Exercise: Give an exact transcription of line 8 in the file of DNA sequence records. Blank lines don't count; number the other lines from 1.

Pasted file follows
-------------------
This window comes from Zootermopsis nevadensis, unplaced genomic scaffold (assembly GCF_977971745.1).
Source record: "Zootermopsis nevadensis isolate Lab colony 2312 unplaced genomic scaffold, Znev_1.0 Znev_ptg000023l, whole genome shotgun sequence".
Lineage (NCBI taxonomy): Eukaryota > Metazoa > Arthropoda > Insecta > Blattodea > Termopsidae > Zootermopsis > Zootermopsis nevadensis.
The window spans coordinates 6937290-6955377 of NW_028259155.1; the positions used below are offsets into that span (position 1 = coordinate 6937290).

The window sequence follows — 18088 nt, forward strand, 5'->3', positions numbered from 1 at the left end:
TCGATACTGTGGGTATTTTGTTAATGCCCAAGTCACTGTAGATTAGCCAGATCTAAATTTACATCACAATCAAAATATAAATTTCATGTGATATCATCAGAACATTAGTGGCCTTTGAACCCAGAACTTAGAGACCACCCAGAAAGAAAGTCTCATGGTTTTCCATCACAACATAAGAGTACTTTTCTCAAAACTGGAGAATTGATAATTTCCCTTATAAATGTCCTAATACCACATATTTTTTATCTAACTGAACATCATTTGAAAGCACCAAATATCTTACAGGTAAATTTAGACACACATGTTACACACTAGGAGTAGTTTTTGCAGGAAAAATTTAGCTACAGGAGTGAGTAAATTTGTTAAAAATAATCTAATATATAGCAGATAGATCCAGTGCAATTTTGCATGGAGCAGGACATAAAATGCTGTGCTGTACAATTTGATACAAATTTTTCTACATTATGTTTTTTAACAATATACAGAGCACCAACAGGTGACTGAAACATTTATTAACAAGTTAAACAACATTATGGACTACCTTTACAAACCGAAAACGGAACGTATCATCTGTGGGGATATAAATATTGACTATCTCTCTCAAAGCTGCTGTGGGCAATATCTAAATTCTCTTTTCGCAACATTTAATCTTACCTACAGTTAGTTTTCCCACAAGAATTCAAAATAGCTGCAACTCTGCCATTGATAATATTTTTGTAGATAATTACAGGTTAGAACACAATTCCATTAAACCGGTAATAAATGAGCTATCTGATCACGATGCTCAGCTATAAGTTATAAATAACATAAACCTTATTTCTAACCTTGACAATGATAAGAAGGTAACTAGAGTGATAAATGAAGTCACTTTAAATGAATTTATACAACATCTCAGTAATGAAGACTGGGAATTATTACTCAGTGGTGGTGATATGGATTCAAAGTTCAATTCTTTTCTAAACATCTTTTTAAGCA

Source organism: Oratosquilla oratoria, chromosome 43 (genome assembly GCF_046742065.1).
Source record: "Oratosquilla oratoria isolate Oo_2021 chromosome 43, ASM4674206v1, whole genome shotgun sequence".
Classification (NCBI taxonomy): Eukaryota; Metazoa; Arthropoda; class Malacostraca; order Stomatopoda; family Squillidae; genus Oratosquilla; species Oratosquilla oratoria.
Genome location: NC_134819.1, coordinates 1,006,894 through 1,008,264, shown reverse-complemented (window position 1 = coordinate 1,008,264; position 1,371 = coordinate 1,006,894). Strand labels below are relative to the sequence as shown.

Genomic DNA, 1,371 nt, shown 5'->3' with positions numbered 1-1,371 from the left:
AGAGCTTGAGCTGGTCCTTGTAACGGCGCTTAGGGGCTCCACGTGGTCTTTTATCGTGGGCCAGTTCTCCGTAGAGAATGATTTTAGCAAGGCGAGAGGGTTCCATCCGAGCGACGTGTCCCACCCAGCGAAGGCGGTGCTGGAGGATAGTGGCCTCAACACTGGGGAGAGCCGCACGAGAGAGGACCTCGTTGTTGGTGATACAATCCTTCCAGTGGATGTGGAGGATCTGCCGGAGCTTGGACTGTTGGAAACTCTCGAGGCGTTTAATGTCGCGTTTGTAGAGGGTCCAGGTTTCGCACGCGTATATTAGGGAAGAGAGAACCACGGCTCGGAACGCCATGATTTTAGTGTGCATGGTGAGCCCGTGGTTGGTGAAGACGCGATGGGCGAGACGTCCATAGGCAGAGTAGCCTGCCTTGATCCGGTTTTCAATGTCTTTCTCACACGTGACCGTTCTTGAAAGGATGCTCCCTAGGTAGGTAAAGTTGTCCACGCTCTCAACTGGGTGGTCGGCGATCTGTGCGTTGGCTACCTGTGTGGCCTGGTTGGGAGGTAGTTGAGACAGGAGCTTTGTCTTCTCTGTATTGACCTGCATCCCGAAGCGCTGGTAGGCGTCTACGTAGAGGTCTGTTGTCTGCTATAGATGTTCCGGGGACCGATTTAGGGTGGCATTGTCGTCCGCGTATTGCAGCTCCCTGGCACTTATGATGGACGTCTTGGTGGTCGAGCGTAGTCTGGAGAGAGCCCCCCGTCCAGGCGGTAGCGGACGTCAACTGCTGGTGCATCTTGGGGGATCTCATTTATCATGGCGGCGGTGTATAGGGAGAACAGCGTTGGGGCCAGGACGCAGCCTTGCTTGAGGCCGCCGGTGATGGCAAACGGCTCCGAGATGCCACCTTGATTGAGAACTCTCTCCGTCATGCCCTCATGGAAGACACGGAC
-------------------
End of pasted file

Source record: "Oratosquilla oratoria isolate Oo_2021 chromosome 43, ASM4674206v1, whole genome shotgun sequence".